1. The two revisions were heard together & this order will govern them. Both of them are directed against the orders of the Cts. below visiting the petnrs with some punishment for having disobeyed an order of injunction passed by the Ct under Order 39, Rule 2, C. P. C. & against the consequential order of directing the defts. to restore possession of the subject matter of dispute back to the pltf. which had been taken in violation of his order of prohibition in the order of temporary injunction.
2. It is fundamental that nobody shall be proceeded against in contempt except for wilful violation of a Ct's order - be it a prohibitory or stay or injunction order - as the case may be. The circumstances of this case have to be set out in order to examine the question whether the petnrs were guilty of wilful violation. The circumstances are: (i) The opposite party, who was a trustee of Khirachora Gopinath Jiu Temple at Remuna, & the endowment thereof, was dismissed by the Hindu Religious Endowment Comr on his finding that the endowment was a public one. He appointed the petnrs, as trustees, in exercise of his powers under the Hindu Religious Endowments Act. As provided in the Act, the aggrieved person, namely, the outgoing trustee, brought a civil suit, in which these civil revisions arise, for having it declared that the temple & endowment were private of which he was the hereditary trustee & that the Hindu Religious Endowments Comr's order declaring the same as public was wrong & was liable to be set aside, (ii) The Hindu Religious Endowments Comr was not impleaded as a party-deft to the suit at the beginning. While the suit was proceeding as between the newly appointed trustees & the outgoing trustee, the latter moved the Ct to restrain, by an order of injunction, the newly appointed trustees, namely, the defts, from interfering with his possession & management of the endowment & performance of sebapuja. The learned trial Ct issued a preliminary order of injunction calling upon the defts to show cause why the preliminary order should not be made absolute. Along with that, an interim order of injunction was passed. Service of notice accompanied the interim order of injunction. The defts put in an objection against the order being made absolute. This objection was never attended, to by the trial Ct nor was the order ever made absolute. On some date, fixed for hearing, the defts defaulted & the Ct passed an ex parte decree. The scope & effect of the ex parte decree was to set aside the Hindu Religious Endowments Comr's order declaring the temple & endowment to be public, & to grant perpetual injunction, against the trustees,, from interfering with the pltf's management of the endowment, & performance of sebapuja. Necessarily, with the passing of this ex parte decree, the interim order of injunction become exhausted. It was, however, replaced by the order of perpetual injunction incorporated as a part of the decree. The defts, however, are not charged with having violated the said perpetual injunction order, but they later filed an appln for setting aside the ex parte decree. Eventually, the decree was set aside, & the suit was restored to its file. It appears from the defts' appln to the Hindu Religious Endowments Comr, under amended Schedule 9 of the Act, that they were genuinely under the belief that they were not, at the moment, bound by any order of injunction. They made out this point in the following manner, namely, that the interim order of injunction came to an end either with their filing objection against that order which was never adjudicated upon, or, at any rate, on the disposal of the suit by the ex parte decree. At any rate, the latter position is an obvious one, & cannot be taken exception to. This ex parte decree having been set aside, the quesftion arises whether the interim order of injunction was revived. There is nothing in the order setting aside the ex parte decree nor is there any other order incorporated in the order-sheet to show that the Ct meant to revive the pending proceedings in the matter of Injunction as well. Without such an express order & without determining whether cancellation of ex parte decree automatically revives the pending proceedings of an injunction, it is clear that the defts 'could be held justified to be under a genuine belief that they were not under the restraint of any order of injunction. In such a state of things, if they took possession of the disputed property appertaining to the endowment, they cannot be said to have been guilty of wilful violation of an order of injunction of the Ct prohibiting them from either taking over possession or otherwise interfering with the pltf's possession.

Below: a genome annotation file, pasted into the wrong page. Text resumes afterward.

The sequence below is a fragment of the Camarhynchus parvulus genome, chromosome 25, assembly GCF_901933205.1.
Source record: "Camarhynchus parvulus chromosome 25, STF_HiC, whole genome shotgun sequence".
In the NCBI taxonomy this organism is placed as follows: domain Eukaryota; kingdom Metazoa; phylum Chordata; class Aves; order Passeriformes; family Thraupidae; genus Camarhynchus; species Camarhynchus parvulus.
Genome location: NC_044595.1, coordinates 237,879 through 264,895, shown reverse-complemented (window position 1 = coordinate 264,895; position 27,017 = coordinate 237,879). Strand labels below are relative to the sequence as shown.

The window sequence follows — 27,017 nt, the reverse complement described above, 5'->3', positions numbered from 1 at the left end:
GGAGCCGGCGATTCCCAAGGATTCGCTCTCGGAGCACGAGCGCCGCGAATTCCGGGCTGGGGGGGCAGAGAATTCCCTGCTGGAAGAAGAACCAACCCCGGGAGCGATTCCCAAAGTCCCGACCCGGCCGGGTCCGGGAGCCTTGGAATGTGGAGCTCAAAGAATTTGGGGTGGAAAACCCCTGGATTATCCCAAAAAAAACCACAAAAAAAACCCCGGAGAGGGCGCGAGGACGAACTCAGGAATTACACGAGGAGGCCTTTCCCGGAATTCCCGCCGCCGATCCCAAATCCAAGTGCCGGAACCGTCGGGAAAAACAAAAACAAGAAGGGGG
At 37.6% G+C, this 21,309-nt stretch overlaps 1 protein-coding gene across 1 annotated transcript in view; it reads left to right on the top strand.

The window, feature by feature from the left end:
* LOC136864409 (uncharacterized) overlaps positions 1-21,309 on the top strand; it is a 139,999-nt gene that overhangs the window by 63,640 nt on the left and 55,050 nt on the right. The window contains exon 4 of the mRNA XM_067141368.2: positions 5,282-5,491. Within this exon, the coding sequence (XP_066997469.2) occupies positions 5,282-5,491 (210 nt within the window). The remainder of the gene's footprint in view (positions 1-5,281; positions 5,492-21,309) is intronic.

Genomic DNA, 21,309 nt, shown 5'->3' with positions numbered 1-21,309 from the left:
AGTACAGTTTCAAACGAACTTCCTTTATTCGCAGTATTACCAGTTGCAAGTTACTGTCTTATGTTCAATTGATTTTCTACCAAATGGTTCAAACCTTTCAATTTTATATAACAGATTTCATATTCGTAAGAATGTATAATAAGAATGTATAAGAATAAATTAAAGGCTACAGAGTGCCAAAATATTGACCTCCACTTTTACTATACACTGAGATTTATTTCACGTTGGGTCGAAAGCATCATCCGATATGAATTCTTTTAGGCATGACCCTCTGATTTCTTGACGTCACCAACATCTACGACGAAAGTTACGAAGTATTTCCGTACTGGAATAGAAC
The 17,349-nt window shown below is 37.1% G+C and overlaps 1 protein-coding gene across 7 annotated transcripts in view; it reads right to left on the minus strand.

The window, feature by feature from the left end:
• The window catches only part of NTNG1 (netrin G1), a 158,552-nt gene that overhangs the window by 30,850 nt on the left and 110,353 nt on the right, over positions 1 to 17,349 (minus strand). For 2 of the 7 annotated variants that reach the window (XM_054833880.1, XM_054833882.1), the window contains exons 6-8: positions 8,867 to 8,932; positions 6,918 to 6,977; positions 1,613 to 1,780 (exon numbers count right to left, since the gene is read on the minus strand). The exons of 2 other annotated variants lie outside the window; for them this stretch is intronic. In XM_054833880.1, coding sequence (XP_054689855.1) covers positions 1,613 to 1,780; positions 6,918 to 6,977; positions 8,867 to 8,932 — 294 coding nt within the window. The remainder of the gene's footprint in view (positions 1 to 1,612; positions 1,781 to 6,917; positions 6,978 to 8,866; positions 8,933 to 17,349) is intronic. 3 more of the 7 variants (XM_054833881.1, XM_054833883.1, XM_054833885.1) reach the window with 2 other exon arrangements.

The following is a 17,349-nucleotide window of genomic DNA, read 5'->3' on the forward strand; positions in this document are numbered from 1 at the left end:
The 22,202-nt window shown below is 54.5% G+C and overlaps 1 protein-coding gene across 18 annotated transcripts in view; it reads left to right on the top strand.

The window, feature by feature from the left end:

3. I quite appreciate the view taken by the Cts below that the prerogative right of prohibiting a party from committing violation of its primary & prohibitive order should not be lightly interfered with, though that order may seem to be technically unsound. The spirit behind the order is fully appreciated by this Ct. Reversal of their order should not lend support to any theory that the Ct could not be rightly advised upon strict enforcement of its order of prohibition or restraint whenever such an order is called for in the exigencies of a particular case. Any other view shall lead to disturbance of peace & good order in the society. In the special circumstances, however, in this case as already stated, I would set aside the order punishing the petnrs for violation & contempt of Ct.